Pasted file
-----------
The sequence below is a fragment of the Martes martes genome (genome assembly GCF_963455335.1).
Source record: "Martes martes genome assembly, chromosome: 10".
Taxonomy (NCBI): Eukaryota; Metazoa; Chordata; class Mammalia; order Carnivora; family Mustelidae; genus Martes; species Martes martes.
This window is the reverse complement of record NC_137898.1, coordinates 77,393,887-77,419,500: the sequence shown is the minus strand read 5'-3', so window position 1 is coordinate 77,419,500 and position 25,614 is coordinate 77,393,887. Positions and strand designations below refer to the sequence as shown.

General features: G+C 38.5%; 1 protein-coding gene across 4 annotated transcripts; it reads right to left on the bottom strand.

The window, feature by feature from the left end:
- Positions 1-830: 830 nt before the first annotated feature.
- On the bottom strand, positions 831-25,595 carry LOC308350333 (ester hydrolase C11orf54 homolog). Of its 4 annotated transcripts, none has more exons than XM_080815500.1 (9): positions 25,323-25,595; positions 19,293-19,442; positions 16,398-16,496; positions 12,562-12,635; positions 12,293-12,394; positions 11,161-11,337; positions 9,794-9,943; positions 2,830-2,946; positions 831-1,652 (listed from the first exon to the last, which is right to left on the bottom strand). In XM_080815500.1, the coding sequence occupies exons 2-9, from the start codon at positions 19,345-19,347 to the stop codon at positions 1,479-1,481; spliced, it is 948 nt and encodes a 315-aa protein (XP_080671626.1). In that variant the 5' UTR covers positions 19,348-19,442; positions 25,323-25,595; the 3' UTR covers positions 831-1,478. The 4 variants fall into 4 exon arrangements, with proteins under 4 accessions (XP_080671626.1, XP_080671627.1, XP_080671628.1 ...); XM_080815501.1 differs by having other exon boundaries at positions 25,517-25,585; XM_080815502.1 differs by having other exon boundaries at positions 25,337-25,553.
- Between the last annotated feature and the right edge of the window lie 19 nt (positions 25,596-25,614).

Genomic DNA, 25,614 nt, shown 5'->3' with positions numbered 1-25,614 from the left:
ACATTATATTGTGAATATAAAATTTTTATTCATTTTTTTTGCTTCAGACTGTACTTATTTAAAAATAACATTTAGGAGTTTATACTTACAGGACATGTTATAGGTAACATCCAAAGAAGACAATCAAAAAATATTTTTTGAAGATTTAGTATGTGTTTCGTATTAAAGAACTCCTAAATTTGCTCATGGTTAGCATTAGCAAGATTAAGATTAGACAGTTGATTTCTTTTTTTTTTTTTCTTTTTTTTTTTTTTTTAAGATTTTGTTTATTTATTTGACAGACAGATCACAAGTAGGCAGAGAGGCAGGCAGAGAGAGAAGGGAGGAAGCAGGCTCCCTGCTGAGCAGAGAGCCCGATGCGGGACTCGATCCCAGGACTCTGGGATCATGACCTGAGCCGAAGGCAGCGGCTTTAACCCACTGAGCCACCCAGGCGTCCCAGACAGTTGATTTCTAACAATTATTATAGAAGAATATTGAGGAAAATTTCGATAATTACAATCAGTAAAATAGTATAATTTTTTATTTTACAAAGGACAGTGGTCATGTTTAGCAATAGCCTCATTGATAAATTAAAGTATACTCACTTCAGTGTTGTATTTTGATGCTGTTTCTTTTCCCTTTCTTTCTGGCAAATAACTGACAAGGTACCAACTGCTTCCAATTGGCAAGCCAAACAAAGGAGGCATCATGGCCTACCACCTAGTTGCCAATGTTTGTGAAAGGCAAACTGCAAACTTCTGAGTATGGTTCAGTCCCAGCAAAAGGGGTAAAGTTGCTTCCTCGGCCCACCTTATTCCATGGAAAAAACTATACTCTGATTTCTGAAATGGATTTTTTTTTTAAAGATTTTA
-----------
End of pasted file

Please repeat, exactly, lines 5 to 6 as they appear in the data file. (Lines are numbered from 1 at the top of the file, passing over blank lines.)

General features: G+C 38.5%; 1 protein-coding gene across 4 annotated transcripts; it reads right to left on the bottom strand.

The window, feature by feature from the left end: